We’re launching our knives amnesty and knife crime prevention fortnight, starting today (Monday 16 September).

As part of Op Sceptre – the national knife crime prevention initiative, also launched today, bringing together police forces co-ordinating ways to tackle knife crime – we will be appealing for people to hand in unwanted or illegal knives and bladed weapons during the period of the amnesty: Monday 16 – Sunday 29 September 2019.

Knives are used as an everyday tool in the home and in industry, but when placed in the wrong hands or adapted for the wrong purpose this can have devastating consequences.

Recorded knife crime figures for Wiltshire are very stable; between June 2018 and June 2019 the county saw a rise of just 7%, meaning knife crime is only 0.63% of all our recorded crime in this time period.

Special amnesty bins are available at 13 locations across the county. This is double the number of bins to last year’s amnesty in September 2018.
The locations are:

  • Swindon’s Gablecross Police Station
  • Broadgreen Community Centre, Swindon
  • Town Centre policing point, Swindon
  • Pinetrees Community Centre, Swindon
  • Marlborough Police Station
  • Melksham Police Station
  • St Andrews Church, Melksham
  • Monkton Park, Chippenham
  • Trowbridge Police Station
  • St James Church, Trowbridge
  • St James Church, Devizes
  • Bourne Hill, Salisbury
  • SP2 Community Centre, Salisbury

The knife amnesty gives people the chance to dispose of knives and weapons by simply taking them to one of the specified police stations, churches or community centres and dropping them in to an amnesty bin; those handing in knives and weapons will not face prosecution for possession of a knife or weapon and can remain anonymous.

Any incidents of knife crime are a major concern but the public should be reassured that we will continue to vigorously investigate offences linked to any knives or weapons recovered.

Assistant Chief Constable Maggie Blyth said: “We want to raise the awareness of the dangers of carrying a knife or owning an illegal weapon.

“Wiltshire cannot be compared to what is happening in the more urban areas of Britain but we are never complacent; we must let the public know what we can do to remove knives from our streets.

“Carrying a knife should not be considered the norm. Fortunately in Wiltshire very few choose to leave the house with a knife or blade, and sadly the reality is that those who do are more likely to be involved in a violent act or be injured.

“Education is key, and we need to be passing this on to our children that it’s never OK to carry a knife.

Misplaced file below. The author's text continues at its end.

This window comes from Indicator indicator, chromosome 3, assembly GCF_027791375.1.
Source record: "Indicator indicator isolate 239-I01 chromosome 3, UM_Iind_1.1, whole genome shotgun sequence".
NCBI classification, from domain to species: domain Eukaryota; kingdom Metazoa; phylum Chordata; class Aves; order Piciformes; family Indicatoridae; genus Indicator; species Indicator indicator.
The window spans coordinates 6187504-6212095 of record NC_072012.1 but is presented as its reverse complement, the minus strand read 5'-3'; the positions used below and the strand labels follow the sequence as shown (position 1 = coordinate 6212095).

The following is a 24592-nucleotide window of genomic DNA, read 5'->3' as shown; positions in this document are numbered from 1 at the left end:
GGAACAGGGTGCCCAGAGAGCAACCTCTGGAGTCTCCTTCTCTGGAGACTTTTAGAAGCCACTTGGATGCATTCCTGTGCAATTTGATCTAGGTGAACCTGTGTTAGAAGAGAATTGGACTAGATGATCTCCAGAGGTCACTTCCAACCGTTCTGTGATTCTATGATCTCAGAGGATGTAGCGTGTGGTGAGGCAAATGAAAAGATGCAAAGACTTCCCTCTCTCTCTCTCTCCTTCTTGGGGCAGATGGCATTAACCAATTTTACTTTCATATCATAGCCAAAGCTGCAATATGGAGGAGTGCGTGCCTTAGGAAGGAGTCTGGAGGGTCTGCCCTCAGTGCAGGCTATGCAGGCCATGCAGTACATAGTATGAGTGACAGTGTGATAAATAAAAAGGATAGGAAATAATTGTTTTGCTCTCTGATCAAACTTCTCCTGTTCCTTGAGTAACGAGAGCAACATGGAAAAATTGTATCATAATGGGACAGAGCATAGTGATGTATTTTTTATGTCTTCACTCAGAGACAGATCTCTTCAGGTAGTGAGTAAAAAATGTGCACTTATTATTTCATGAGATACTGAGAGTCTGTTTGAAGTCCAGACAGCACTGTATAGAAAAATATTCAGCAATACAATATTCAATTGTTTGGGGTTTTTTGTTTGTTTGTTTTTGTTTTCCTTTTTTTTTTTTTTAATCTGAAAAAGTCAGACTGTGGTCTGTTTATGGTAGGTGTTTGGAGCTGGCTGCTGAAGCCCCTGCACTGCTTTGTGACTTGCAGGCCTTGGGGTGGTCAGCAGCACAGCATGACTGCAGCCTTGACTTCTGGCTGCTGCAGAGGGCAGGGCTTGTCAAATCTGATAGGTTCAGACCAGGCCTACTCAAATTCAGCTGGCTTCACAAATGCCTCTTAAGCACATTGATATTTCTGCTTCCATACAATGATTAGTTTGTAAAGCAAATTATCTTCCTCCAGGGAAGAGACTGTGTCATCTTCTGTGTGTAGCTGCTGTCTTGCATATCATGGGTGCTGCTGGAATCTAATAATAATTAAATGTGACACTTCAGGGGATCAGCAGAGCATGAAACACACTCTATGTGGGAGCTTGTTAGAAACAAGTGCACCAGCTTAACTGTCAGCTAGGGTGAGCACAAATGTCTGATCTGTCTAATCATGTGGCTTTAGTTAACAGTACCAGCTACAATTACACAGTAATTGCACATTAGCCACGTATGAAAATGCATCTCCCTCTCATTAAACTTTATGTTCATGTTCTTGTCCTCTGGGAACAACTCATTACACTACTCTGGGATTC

“If you need one for work then you should minimise the time you have it on your person and only keep it for the purposes of work.

“We hope this fortnight will give people a chance to safely dispose of knives they no longer use and think about the knives or weapons they may have in their property. People may not know that a knife hung up in the shed is illegal or haven’t considered the risk of an ornamental knife they own.

“During the amnesty we are also encouraging people to hand in illegal knives such as zombie knives, butterfly knives, flick knives, machetes and lock knives. This is a chance to avoid prosecution by disposing of knives safely in an amnesty bin.

“Please do the right thing to help keep Wiltshire safe.”

Angus Macpherson, Police and Crime Commissioner for Wiltshire and Swindon, said: “As we have seen in the news, knife crime wrecks lives – not only the life of the victim but their families and friends. Directly and indirectly there are many people whose lives can be destroyed just because of one incident – it’s not just the victim and perpetrator who are affected.

“The success of last year’s amnesty means this is great way to encourage people to do the right thing and hand in any illegal weapons. Even one knife off the streets is one less that can be used to harm or threaten our communities.

“The reality is that the police cannot tackle this alone and need to draw upon those same communities to play an equal part; people giving the police intelligence and information to help them build a case against individuals and subsequently tackle the issue.

“Parents and schools can also do their bit by checking what their children are carrying in their bags; it’s a good way to educate youngsters too that being caught with a knife could mean they end up in serious trouble as well as risking being injured themselves.

“Wiltshire is a safe county and together with good education and prevention we can continue to keep it that way.”
Anyone handing in a knife or weapon during the amnesty is advised to check the opening times of their nearest bin by visiting the Wiltshire Police website or calling 101.

If you have information about someone who carries a knife or is involved knife crimes please call us on 101 or 999 in an emergency. Information can also be left anonymously via Crimestoppers on 0800 555 111.